According to Royal Caribbean spokeswoman Cynthia Martinez, Freedom of the Seas was the first ship scheduled to leave Port Canaveral on Sunday -- making it something of a guinea pig. "When Freedom of the Seas departed Port Canaveral, the port was still open and the pilots were still taking ships out," explains Martinez. She says the weather the ship encountered, which occurred at 7:30 p.m. on Sunday and resulted in 13 passengers seeking medical treatment for cuts, bruises and scrapes, was much worse than forecast. In fact, Martinez says that the ship experienced wind speeds three times stronger than expected. "Based on information gathered by our Captain and the pilot while the ship was departing Port Canaveral, a decision was made by the pilots to suspend all other departures," she notes.
Not so, says Port Canaveral's CEO Stan Payne. "The Port remained open throughout the storm ... This was a freak storm, a bit reminiscent of Tropical Storm Fay in 2008 with the huge amounts of rain, very much like a tropical system with rain bands mixed with periods of calm, and certainly not your typical Florida summer afternoon thunderstorm. Just odd."
Disney Dream and Carnival Sensation, also scheduled to depart Sunday afternoon, decided to hunker down until the system blew through. Carnival Sensation overnighted in Port Canaveral, departing at 8 a.m. Monday. "We felt it was best to keep the ship in port until conditions improved for the comfort of the guests and crew," explains spokeswoman Jennifer De La Cruz. Disney went the same route. "The wind was severe, and we made the decision in talking with the harbor pilot to wait," reports Disney Cruise Line spokeswoman Rebecca Peddie.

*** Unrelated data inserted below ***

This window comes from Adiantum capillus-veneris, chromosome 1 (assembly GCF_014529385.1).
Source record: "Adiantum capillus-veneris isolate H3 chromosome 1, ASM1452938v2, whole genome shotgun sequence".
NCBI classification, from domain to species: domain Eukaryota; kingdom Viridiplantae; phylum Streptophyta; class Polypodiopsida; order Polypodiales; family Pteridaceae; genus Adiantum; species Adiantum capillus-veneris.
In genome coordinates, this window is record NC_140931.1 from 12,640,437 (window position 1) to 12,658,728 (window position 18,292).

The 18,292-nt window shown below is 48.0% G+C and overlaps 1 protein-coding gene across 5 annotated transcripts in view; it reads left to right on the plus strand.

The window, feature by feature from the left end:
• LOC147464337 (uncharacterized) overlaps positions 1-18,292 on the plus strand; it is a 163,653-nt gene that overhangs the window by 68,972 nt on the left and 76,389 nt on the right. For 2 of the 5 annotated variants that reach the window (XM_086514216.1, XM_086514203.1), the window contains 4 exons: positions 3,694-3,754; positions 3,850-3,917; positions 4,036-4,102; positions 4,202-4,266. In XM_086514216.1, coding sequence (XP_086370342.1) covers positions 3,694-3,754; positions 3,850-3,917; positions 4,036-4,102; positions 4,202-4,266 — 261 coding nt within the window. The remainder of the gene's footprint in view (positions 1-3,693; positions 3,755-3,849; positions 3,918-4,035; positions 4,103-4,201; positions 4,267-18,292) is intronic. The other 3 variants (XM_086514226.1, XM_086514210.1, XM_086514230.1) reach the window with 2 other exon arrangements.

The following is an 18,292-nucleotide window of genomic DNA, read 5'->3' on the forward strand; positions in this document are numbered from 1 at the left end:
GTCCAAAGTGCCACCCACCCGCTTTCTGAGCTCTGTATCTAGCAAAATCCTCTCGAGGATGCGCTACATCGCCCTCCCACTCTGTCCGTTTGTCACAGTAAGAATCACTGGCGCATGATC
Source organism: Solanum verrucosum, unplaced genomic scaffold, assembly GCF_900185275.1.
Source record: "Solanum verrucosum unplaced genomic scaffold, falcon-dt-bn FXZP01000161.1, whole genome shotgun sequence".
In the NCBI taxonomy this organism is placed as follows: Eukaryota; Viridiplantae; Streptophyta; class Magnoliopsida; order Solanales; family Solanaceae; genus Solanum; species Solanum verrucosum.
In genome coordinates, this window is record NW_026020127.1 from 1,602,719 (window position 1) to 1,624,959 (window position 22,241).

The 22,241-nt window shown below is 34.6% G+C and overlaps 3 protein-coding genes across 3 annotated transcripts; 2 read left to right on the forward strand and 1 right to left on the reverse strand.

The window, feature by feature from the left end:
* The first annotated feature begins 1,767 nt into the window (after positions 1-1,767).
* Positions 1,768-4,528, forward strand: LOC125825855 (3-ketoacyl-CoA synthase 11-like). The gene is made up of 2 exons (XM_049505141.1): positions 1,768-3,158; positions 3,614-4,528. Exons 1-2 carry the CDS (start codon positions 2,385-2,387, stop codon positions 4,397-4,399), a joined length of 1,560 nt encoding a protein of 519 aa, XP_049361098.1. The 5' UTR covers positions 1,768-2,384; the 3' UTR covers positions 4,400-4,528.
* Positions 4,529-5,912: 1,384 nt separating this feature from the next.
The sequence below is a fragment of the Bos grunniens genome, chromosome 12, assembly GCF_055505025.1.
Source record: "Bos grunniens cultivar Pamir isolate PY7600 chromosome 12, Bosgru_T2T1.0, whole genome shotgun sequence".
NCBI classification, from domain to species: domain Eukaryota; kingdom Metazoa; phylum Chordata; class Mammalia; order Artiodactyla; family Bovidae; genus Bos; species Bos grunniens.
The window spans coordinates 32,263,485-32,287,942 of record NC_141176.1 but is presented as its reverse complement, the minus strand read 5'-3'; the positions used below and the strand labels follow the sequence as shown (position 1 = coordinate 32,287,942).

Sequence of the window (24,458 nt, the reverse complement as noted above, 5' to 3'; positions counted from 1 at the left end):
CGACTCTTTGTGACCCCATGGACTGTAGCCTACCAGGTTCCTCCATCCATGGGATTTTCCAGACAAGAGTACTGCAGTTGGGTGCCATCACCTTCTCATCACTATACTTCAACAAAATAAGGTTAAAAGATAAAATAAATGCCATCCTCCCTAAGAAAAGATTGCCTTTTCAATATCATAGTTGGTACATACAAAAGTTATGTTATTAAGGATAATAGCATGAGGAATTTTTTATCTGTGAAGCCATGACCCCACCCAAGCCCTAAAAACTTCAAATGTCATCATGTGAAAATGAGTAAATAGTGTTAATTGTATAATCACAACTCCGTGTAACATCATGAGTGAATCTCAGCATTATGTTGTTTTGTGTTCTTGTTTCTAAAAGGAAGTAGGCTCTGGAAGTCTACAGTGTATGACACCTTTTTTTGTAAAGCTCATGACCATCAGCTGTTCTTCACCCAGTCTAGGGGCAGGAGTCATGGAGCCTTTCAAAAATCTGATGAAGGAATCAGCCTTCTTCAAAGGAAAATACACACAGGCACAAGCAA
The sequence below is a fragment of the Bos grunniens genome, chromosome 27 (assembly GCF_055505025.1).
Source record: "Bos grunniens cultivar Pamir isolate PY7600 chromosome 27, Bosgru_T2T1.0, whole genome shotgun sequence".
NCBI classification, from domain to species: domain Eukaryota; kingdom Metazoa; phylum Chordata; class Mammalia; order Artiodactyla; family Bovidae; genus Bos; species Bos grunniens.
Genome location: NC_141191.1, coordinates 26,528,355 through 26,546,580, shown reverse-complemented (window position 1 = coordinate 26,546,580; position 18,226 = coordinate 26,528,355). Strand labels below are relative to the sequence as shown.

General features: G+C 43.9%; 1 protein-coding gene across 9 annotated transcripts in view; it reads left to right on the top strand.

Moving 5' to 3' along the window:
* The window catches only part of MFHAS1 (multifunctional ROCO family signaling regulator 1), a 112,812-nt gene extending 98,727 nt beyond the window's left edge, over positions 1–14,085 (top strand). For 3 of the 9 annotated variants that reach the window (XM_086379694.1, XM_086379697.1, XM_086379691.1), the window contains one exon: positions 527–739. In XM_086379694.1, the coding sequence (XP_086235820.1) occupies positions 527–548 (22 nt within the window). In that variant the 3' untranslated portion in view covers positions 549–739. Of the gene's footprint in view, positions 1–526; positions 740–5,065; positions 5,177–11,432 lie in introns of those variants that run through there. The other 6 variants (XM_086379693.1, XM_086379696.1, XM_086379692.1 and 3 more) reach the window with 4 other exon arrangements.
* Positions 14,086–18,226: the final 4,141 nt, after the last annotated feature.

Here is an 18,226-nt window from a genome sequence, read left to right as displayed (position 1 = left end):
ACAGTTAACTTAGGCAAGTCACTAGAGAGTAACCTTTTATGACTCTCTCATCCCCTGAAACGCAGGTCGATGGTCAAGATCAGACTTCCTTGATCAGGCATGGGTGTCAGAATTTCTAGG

It's important to note that, according to De La Cruz, Carnival made its decision to hold Sensation overnight before Freedom of the Seas encountered the worst bout of weather.
We've also reached out to Port Canaveral for an explanation; its spokesperson has to yet to expound on the aforementioned statement.
In news just in, Martinez confirmed that Royal Caribbean is compensating passengers who endured what the line has called "severe ship movement" that left some public areas and passenger cabins damaged. Those in inside and outside cabins will receive $200 in onboard credit; balcony passengers will get $300; and those in suites will receive $500. Passengers who received water damage to their cabins will receive a 50 percent off future cruise credit.
The seven-night Eastern Caribbean sailing is proceeding as scheduled. Some repairs will be completed throughout the voyage, and subsequent sailings should not be affected. Cruise Critic members onboard the ship are sharing their tales from the wild ride on the message boards. Join the conversation here.
--by Erica Silverstein, Features Editor and Dan Askin, News Editor